It was 47 Thanksgiving's ago (November 28th, 1974) when John Lennon joined Elton John on stage for a brief set of songs at New York's legendary Madison Square Garden. Lennon's appearance happened due to a bet made with Elton earlier that summer when Elton supplied the piano and harmony vocal on Lennon's “Whatever Gets You Thru The Night.” Elton made Lennon promise that if the song hit Number One he would join Elton onstage to perform it. Lennon, who had yet to have a U.S. solo chart-topper, never believed the song would hit the top spot, and agreed. When the song hit Number One, plans were made for Lennon to make a guest appearance at Elton's New York City show.
Lennon reportedly got cold feet after traveling to Boston and catching Elton's Boston Garden show, but was talked into honoring his commitment. Only two days before his death, Lennon recalled the entire back-story to his brief stage comeback to BBC Radio: “Elton was in town and I was doing it and needed the harmony. He did the harmony on that and a couple more, and played beautiful piano on it. And jokingly, he was telling me he was going to do this Madison Square Garden concert — he said, 'Will you do it with me if the record's Number One?' And I did not expect it to get to Number One at all. I didn't think it had a chance in hell. I said, 'Sure, sure, sure I will.' He came back and said, 'OK, it's time to pay your dues!' It was the first Number One I had, actually. 'Imagine' wasn't Number One, 'Instant Karma' wasn't Number One — which I all think are better records than 'Whatever Gets You Thru The Night.' (The) words are pretty good. But anyway, so what could we sing, that was the point.”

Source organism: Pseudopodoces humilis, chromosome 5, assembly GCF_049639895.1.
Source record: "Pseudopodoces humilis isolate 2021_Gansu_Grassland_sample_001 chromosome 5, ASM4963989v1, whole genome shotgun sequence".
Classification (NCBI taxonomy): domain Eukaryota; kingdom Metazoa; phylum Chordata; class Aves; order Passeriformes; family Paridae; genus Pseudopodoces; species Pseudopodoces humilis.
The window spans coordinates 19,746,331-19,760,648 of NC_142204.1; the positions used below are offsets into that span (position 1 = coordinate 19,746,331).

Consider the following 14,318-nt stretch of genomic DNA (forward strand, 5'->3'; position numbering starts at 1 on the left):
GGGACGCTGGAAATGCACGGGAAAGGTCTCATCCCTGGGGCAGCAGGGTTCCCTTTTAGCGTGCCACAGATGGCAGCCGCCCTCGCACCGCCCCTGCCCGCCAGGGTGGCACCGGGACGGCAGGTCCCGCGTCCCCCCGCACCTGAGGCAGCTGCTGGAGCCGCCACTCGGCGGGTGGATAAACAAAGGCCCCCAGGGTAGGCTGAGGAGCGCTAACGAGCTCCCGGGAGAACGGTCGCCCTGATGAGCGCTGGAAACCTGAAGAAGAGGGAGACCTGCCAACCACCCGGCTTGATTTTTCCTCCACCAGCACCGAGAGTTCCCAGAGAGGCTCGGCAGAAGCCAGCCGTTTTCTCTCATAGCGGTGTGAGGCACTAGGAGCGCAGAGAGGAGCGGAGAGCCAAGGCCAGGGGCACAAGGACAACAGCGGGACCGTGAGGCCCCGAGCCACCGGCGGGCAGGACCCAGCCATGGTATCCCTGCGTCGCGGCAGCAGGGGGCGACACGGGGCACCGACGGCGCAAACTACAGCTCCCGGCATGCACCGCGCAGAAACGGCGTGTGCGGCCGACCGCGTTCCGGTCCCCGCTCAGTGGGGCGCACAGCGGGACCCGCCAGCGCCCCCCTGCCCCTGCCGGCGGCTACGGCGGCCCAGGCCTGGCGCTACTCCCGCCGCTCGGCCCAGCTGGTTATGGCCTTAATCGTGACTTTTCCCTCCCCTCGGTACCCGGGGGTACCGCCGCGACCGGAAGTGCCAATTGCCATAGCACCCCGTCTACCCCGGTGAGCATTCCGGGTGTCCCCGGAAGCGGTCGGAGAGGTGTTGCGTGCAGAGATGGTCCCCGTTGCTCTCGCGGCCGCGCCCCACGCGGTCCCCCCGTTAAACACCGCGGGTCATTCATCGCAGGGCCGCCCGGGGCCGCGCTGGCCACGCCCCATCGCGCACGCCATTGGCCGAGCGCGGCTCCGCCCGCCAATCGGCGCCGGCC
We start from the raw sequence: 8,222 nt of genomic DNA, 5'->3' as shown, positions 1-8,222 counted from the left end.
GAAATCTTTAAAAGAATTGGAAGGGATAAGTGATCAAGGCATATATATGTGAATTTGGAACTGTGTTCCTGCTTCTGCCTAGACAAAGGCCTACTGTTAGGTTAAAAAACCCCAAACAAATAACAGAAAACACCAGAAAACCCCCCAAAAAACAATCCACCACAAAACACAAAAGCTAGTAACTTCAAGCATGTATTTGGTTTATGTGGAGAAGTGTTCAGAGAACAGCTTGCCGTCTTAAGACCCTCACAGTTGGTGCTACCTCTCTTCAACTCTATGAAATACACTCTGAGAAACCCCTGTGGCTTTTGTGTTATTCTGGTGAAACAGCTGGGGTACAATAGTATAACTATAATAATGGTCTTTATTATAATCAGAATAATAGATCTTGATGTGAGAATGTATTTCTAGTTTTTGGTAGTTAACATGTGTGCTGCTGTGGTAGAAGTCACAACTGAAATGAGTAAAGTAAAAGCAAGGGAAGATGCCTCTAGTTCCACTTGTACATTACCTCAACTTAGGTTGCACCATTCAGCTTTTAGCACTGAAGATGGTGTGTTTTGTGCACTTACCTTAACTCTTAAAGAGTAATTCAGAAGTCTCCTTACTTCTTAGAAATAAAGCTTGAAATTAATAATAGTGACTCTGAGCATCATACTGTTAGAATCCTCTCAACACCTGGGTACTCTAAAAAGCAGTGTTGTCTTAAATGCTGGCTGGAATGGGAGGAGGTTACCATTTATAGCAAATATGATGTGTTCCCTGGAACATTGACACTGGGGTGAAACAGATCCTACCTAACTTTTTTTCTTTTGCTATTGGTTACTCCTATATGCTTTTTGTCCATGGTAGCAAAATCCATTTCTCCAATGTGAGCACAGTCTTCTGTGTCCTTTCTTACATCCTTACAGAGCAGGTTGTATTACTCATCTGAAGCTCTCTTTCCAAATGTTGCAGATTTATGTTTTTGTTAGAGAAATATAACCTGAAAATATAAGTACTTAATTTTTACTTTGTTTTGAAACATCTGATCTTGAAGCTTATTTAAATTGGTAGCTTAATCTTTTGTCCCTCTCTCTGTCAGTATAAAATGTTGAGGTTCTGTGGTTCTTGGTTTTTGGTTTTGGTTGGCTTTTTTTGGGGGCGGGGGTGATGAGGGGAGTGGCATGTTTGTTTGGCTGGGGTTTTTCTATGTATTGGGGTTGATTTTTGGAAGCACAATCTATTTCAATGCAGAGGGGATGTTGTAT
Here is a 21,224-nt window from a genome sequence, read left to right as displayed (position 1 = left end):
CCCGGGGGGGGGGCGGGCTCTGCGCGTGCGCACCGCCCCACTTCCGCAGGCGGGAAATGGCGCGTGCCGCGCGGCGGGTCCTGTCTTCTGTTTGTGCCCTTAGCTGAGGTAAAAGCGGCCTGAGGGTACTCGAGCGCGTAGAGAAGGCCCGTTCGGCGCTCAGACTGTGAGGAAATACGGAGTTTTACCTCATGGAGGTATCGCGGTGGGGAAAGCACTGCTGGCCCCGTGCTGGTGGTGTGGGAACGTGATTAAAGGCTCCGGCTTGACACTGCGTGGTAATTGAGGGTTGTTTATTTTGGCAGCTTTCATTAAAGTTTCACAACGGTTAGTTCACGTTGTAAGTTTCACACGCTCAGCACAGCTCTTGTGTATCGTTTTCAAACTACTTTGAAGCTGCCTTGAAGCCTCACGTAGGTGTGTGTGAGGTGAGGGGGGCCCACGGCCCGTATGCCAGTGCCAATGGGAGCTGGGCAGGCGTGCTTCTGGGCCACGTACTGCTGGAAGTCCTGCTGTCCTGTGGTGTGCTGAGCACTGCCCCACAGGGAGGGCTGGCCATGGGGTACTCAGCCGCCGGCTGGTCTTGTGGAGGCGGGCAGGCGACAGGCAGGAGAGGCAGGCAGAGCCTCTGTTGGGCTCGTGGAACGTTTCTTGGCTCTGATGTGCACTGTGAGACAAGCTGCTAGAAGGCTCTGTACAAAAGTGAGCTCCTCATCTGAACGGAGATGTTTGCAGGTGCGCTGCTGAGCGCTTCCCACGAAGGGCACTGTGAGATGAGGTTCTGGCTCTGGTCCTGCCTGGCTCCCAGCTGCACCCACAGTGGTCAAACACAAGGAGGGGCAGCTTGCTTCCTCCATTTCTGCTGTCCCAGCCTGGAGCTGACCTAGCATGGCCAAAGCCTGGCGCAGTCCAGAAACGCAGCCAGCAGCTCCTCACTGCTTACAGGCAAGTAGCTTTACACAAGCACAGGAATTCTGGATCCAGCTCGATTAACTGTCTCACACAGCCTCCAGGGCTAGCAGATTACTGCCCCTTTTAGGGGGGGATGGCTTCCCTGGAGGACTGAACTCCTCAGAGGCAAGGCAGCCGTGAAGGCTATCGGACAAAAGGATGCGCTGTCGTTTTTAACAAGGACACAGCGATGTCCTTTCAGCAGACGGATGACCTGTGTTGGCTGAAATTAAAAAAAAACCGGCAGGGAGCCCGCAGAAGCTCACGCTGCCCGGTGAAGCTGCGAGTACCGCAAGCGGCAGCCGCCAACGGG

Elton John, who shared a music publisher with the Beatles starting as far back as 1967, didn't meet and become friends with John Lennon until late-1973. Elton shed light on their unique friendship: “We got on like a house on fire and we hung out for a couple of years; I found him very kind, very funny. I don't know why we clicked, but we did and he clicked with my band and he clicked with the people around me. And we had so much fun. I was quite intimidated by him, because I knew he was razor sharp and could be very abrasive. But that side never came out with me — only the kind side and the funny side.”